I had forgotten just how good an actor Bill Murray was until a couple of years ago when Lost in Translation brought his dry sardonic sense of humour and excellent comic timing back into the limelight. Going back over the years you can see his skills come into play in myriad movies, not only the more commonly known hits Ghostbusters and Groundhog Day, but also his smaller movies like Caddyshack. Back in 1980, when he did not have the success of Ghostbusters to fall back on, he took up the reins of this pseudo-biopic about the famously wacky journalist and writer Hunter S. Thompson. Some generations might better remember Thompson as being portrayed by Johnny Depp in Terry Gilliam's own pseudo-biopic about him, Fear and Loathing in Las Vegas but some time before Bill Murray pretty-much nailed the same role, a role somewhat different from what you would expect from him.
We're in the sixties. Late for yet another deadline, we first find Hunter bustling about in his log cabin, talking to a dummy of then President Richard Nixon and taking pot shots at his telex machine with his revolver. Renowned for his fondness for recreational drugs, it is clear from the outset that this man has not been sober for possibly the entirety of his life. Whether it be sipping cocktails, drinking a pint of straight Scotch, smoking marijuana or deciding between the red or the blue pills, Thompson is always running a cut above the rest, his mind furtively generating seemingly random speech from his mumbling mouth.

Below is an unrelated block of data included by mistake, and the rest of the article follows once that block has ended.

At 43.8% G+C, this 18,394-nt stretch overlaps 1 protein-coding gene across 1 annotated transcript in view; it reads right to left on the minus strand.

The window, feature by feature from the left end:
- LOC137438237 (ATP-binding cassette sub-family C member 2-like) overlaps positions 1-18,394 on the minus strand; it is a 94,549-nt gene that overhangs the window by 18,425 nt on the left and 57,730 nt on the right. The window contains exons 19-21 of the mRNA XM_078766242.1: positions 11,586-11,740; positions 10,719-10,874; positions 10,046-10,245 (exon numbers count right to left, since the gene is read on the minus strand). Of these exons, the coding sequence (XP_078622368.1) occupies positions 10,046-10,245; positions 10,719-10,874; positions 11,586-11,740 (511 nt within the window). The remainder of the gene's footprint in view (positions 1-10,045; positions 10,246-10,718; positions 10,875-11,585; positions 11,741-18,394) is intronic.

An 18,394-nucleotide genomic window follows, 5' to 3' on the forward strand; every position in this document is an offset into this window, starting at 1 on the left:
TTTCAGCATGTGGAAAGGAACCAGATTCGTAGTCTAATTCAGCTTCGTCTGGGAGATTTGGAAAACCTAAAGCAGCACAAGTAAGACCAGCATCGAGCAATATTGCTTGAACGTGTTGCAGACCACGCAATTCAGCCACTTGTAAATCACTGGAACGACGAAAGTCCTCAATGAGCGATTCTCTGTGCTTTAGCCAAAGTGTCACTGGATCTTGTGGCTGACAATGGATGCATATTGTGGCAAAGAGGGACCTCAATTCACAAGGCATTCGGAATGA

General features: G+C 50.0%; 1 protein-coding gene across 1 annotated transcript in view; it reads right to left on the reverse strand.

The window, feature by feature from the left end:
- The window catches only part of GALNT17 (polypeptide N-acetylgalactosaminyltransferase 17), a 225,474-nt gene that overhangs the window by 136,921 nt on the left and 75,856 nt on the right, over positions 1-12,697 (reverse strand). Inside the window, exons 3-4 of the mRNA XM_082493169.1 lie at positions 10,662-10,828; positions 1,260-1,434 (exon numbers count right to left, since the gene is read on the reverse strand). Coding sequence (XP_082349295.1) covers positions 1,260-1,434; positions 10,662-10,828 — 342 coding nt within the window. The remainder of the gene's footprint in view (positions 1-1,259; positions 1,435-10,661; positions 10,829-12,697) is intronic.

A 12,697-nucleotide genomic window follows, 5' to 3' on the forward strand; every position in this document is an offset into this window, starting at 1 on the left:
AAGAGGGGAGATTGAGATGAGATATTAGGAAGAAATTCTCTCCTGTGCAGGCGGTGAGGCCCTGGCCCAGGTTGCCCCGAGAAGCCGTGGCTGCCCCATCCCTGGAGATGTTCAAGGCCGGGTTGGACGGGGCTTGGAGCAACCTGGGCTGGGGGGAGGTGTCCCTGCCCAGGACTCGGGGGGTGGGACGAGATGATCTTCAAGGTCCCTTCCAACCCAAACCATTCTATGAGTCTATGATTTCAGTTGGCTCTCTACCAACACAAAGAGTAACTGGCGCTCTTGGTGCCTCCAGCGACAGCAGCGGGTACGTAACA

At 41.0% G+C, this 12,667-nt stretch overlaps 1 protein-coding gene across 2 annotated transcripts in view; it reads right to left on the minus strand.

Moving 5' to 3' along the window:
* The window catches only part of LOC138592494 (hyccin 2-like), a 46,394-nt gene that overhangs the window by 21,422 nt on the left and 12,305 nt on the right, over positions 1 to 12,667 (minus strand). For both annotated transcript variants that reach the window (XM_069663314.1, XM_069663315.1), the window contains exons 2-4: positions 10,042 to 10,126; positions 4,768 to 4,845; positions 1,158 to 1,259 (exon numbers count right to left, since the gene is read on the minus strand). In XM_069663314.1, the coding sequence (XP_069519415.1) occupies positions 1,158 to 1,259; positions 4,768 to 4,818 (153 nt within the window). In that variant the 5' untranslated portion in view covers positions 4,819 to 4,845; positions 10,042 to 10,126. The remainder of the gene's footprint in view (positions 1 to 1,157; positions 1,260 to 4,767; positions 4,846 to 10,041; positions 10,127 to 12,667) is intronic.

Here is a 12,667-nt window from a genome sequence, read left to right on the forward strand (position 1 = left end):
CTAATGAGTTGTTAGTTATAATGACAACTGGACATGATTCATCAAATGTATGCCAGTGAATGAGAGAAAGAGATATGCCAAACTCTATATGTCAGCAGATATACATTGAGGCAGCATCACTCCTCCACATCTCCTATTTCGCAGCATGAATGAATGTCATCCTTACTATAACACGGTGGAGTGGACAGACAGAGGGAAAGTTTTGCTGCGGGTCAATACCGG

What follows is something of a drug-fuelled trip in itself as Hunter and his close friend and attorney, the equally offbeat Lazlo have increasingly bizarre adventures together. After a simple court case turns into a war of attrition, they take to the road and find running guns over the border more interesting than reporting the Super bowl, with both Hunter's editor and the authorities on their tail. Always ready with a witty quip relating to his own skewed view of what exactly is going on around him, he is both resoundingly irritating and thoroughly captivating. Climbing out of hospital windows after drugging nurses, driving whilst using his typewriter or shooting his handgun, Thompson is a moving violation who ought to really be locked up for life, if not in prison then in an asylum. But somehow he manages to escape trouble every step of the way, inadvertently justifying his behaviour through his literary genius.
Those familiar with Fear and Loathing in Las Vegas will instantly recognise Murray as Thompson, not least because of his brown tinted aviator sunglasses and cigarette smoking pipe but also because of the way he speaks - a kind of muffled, drug-fuelled variation on Groucho Marx with just as much libido but twice as much imagination. Despite this, Gilliam's more fantastical interpretation of Thompson is much more entertaining, not just because of the director's vision - which is admittedly better suited to the subject matter - but because it is much more ambiguous. Johnny Depp and Benicio Del Toro basically go on a crazy drug-fuelled road trip but here Bill Murray and Peter Boyle, playing the same two, seem to do the same thing only with more forethought and less mania, making their exploits less excusable and more reckless. Performance-wise, Murray and Boyle nail it, but the story around them just does not work. Ah, I guess it is the best they could do at the time but when all is said and done, at the end of this movie you don't feel like a great deal has happened other than a few strange drug-hazed episodes - and that just wasn't enough for me.
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